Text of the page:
Saturday, June 04, 2005

''AFTER 40 YEARS''there's still more out there.

Amazin what u find when u Google a name.Oh.Oh!

See what happens when the government decides you don't have a family.

It don't matter that u believe that u do or not. I heard stories about Nelson for years.Just think he could have come home years ago if some1 believed him. I wonderhow many more from this Rez are out there. And from other Rez's across Canada.
Every year here some1 comes home
looking for family. I had a brother
show up but i missed him. If it's the same guy or
another one.
2 years ago some1 with the same last name was lookin for family

my neph sent them to my home but i was'nt home. It's all the younger brothers left i think anyway. Oh well our paths will cross agin.

-----------------------------------------------------------


After 40 years
in institutions, Nelson reunites with family
Thursdsay August 8, 2002
Michelle Strutzenberger and Linda Viscardis
Nelson Ashkewe always clung to the hope that he would see his family again, though that hope grew thinner and thinner as the years passed.

Institutionalized as a child, he spent over 40 years in eleven different institutions. In the shuffle, all of his personal history records were lost.

At the last institution he stayed in, the Southwestern Regional Centre in Blenheim, he was told he was a 'citizen of the world' and had no living relatives. Nelson knew better, but it was difficult for him to communicate this with his intellectual disability. Nobody would listen to him.

In the early nineties, the Blenheim institution began to support people in moving out and back into a community setting. Nelson, at the age of 49 years, was one of those selected to make this move.

He was taken to Wallaceburg, because it contains a native community, Walpole Island. Since Nelson is native, it was thought it would be beneficial to have a reserve nearby.

There he met Sandra Browning from Wallaceburg Community Living, and she became his primary support worker. He decided to try telling her about his lost family.

"He started talking to me about a brother Raymond and sister Barb," says Sandra. "I told him he didn't have a brother and sister, and he insisted, 'yes, he did,' and 'I have a mom and dad,' he said. He talked about driving with his brother and running into a tree, and that his dad fell in the kitchen and died."

Finally somebody listened to him. Sandra decided there might be something to Nelson's story and took action. She sent letters to all the reserves in the area that had a larger population of Ashkewes, asking if they had ever heard of a Nelson Ashkewe.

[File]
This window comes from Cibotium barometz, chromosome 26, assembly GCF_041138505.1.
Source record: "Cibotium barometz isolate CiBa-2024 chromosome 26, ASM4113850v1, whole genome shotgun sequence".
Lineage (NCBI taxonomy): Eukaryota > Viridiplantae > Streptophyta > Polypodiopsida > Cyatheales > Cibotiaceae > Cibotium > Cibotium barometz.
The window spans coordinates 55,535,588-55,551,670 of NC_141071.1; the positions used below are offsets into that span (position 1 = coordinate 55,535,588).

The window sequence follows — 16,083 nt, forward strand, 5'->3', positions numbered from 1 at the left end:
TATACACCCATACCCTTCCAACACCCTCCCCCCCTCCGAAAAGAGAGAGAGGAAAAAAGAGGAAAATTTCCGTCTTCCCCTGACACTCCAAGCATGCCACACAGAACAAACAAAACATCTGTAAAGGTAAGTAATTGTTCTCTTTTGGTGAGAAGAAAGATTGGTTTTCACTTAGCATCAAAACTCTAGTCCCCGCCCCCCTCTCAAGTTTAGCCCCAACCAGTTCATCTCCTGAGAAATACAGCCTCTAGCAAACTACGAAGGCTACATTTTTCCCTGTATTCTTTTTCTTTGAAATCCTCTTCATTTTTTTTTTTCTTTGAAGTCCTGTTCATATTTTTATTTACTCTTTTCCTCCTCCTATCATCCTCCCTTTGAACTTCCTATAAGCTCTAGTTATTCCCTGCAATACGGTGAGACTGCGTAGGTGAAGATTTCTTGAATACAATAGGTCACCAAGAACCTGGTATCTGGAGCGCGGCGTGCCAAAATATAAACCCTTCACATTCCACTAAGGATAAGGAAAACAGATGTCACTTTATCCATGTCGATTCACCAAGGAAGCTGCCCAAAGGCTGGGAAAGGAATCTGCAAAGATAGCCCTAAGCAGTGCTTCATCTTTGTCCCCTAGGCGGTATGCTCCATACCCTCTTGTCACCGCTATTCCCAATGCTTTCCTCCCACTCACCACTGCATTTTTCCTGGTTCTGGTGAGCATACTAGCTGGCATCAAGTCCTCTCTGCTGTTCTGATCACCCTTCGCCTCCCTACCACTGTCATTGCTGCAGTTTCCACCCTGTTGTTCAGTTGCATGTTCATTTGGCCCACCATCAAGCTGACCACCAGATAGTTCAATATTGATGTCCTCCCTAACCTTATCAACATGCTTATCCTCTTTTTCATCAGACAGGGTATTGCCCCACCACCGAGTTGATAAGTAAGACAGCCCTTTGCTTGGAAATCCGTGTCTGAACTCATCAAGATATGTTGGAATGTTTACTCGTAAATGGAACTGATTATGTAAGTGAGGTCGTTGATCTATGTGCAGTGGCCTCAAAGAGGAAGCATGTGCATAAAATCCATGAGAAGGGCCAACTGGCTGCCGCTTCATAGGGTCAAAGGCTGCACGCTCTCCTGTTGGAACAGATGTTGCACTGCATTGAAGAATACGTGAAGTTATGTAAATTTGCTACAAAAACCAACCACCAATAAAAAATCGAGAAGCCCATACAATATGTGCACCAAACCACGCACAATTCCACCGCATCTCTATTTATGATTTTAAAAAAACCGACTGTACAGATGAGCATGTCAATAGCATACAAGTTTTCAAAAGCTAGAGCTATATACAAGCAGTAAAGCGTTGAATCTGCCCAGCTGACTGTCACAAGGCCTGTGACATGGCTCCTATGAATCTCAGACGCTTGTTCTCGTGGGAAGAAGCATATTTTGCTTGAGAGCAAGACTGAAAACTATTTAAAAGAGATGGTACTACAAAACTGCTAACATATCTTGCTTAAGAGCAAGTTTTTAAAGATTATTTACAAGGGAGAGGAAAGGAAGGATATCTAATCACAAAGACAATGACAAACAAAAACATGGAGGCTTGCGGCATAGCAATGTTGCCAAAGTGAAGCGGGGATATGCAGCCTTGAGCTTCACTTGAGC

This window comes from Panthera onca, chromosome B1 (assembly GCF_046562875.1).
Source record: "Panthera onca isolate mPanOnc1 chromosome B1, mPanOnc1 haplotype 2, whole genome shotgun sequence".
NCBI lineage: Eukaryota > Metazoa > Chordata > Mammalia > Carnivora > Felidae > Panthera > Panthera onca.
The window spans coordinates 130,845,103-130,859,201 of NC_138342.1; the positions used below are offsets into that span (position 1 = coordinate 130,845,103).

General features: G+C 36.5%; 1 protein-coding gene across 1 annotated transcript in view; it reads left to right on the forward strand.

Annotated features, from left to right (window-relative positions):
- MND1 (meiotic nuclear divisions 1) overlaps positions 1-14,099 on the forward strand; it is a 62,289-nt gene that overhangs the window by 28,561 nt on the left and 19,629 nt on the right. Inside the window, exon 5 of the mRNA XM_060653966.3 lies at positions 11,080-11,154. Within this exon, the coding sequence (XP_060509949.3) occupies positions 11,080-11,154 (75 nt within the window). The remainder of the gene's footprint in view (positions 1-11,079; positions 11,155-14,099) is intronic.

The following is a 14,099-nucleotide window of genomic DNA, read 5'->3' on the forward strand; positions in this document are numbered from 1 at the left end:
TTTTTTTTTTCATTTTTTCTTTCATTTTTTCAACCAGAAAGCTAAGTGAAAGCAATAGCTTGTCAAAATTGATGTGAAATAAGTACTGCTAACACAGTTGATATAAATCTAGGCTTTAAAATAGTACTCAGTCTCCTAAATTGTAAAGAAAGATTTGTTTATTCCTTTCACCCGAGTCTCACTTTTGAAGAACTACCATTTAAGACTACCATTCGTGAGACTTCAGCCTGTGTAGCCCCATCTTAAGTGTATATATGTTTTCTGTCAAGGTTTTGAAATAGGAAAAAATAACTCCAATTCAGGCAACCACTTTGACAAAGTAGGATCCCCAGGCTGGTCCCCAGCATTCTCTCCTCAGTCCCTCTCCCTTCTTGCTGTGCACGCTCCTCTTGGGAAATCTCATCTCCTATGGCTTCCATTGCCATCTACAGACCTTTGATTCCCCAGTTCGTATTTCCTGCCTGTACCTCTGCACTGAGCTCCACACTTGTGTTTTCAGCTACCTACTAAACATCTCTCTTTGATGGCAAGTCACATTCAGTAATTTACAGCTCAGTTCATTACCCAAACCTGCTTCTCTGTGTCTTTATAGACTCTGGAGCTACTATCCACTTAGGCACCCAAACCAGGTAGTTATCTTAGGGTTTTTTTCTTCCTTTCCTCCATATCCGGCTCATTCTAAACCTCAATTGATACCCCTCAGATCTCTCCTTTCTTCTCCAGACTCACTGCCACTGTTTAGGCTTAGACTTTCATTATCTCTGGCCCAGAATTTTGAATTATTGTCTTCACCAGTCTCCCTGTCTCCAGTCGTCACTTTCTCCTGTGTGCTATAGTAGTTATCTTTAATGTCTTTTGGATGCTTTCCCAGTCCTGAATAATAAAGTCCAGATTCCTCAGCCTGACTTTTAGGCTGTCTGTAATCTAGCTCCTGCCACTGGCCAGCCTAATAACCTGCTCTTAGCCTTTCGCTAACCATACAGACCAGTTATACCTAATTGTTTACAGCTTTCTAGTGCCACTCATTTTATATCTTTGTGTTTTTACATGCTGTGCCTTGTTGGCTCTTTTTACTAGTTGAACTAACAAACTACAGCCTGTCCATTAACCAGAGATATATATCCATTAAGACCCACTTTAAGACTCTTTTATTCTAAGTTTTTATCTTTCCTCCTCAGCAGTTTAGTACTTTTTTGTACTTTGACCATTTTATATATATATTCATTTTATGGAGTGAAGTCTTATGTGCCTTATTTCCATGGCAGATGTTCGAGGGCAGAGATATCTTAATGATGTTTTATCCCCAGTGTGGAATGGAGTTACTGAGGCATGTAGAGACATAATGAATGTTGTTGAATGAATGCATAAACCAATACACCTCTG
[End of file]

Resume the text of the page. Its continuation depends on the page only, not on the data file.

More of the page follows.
Before any of them could reply, however, Nelson's story was confirmed in another way.

Sandra and Nelson had gone to a seminar up in Port Elgin. During the wine and cheese party that followed, a man approached Nelson and chatted with him as if they were old buddies. When Sandra inquired, the stranger explained that he recognized Nelson from a group home he had lived in previously.

Sandra grabbed the opportunity - finally, somebody from Nelson's past -- and asked him if he knew if Nelson had any family and if so, where they might be.

"Oh yeah,' he said. 'He has a whole [load] of family up in Cape Croker,'" Sandra recounts.

The very next day, Sandra and Nelson piled into a vehicle to head up to Cape Croker. They went, ostensibly to the local band office to inquire about applying for a native status card for Nelson, but they were also hoping to meet up with some of Nelson's family.

It happened sooner than they expected. When they asked the girl in the band office about the card, she took out her pen and said, preparing to write it down, "For whom?"

"We told her Nelson Ashkewe," says Sandra. "The girl says, 'He already has a card.' I said, 'Not this Nelson.' So then she asked how old he was. I told her. She said, 'Oh my gawd, he's my brother-in-law.'"

She immediately called Nelson's mother's home to tell her the news, but she had just left for an appointment. They made plans to meet as a family, and then Nelson and Sandra left for home.

As they were driving out of Cape Croker, a pickup truck sped past them, horn honking, and then slowed down, indicating them to pull over. They did and the driver of the other vehicle jumped out and ran towards. "Do you have my brother?" he called. "If your brother's Nelson Ashkewe, then yes, we do," said Sandra. The two brothers hugged and cried.

That was in 1991. Nelson now visits his mother and family several times a year. He has eight brothers, six sisters, and 25 nieces and nephews. He loves taking plenty of pictures when he visits with them and they all spend lots of time catching up on their lives.

1 Comments:

Blogger adamized3 said...

Nelson is a wonderful man. I had the pleasure to assist Nelson as one of his support workers during the years 1990 to 1993. We shared many experiences and much humor. He is an exceptionally genuine and important human being and my life would have been much less had I not met him in Wallaceburg while I worked for Community living Association. Thank you for posting this touching story about Nelson. He truly found his family and added to it by the many others he met during his search. Sincerely, Chris Adams.

9:06 PM  

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